A shallow marine lagoon in the Bermuda Islands was chosen for the study of processes of carbonate production, deposition, and early diagenesis because its nearly enclosed situation provides an effective trap for products of local derivation. Regardless of its almost complete isolation,
tidal exchange through a narrow inlet is sufficient to maintain near-normal oceanic temperature and salinity. Distinct stratification with consequent loss of oxygen occurs below 55 feet during the summer season. In this study, bathymetric, hydrographic, and ecologic surveys provide environmental
data. Textural and mineralogic (X-ray diffraction) studies of the surface sediments, skeletal materials, and surrounding rocks are supplemented by binocular and electron microscope examination. The carbonate sediments collecting in this enclosed, low energy environment are largely silt
and clay-sized derivatives of the indigenous skeletal biota and surrounding country rock. There is no evidence of physico-chemical precipitation. Mineral-textural analyses indicate that the fine-grained sediments which characterize the area are derived from: (1) the physical and biochemical
disaggregation of calcareous algae, (2) the excavation products of boring and browsing organisms, (3) the physical attrition of fragile skeletal and rock-derived particles in the shallow turbulent zone. Considering the abundant supply from calcitic algae, serpulids, and echinoderms, the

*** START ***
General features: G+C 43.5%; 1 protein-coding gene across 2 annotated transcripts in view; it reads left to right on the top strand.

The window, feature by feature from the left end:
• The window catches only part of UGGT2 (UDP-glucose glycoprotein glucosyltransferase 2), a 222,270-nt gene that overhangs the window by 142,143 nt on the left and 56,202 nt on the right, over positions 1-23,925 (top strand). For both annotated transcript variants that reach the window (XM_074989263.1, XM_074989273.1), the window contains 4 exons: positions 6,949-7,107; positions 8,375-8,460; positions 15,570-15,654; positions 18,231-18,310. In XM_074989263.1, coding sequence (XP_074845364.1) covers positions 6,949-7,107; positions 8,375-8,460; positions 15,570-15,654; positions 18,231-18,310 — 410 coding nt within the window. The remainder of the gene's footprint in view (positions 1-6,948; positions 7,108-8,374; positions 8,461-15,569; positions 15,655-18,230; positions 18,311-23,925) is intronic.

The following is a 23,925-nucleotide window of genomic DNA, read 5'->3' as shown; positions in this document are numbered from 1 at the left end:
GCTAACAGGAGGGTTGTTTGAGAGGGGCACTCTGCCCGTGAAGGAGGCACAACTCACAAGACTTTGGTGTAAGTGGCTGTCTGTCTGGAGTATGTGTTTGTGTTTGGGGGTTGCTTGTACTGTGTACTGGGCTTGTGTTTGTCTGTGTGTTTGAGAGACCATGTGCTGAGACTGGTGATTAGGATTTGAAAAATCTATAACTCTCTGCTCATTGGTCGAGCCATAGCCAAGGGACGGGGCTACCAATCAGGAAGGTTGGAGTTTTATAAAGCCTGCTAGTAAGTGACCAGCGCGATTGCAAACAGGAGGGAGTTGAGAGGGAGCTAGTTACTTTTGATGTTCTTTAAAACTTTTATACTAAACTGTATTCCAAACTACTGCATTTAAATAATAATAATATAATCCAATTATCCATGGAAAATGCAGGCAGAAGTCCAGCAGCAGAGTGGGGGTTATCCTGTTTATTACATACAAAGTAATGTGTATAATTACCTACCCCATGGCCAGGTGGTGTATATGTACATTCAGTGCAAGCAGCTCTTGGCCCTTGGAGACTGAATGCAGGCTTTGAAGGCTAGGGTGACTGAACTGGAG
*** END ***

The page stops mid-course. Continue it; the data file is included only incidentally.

paucity of fine-grained high Mg calcite is believed to be a result of the selective removal of this unstable phase by solution at or above the sediment-water interface. Comparison with other areas suggests that chemical solution is a more common modification of recent carbonate deposits than
chemical precipitation. Furthermore, this comparison suggests that solutional early diagenetic modification on the sea floor follows the sequence of carbonate mineral stability, so that less stable phases (high Mg calcite, aragonite) are affected first and more stable low Mg calcite last.
This process provides a framework for the classification of carbonate environments as well as an index of the degree to which solution in the environment of deposition alters the original mixture of mineral phases supplied. Associated with hydrographic regime and applied to buried carbonate
sediments, this concept may provide a means to help reconstruct the oceanographic history of the basin of deposition.
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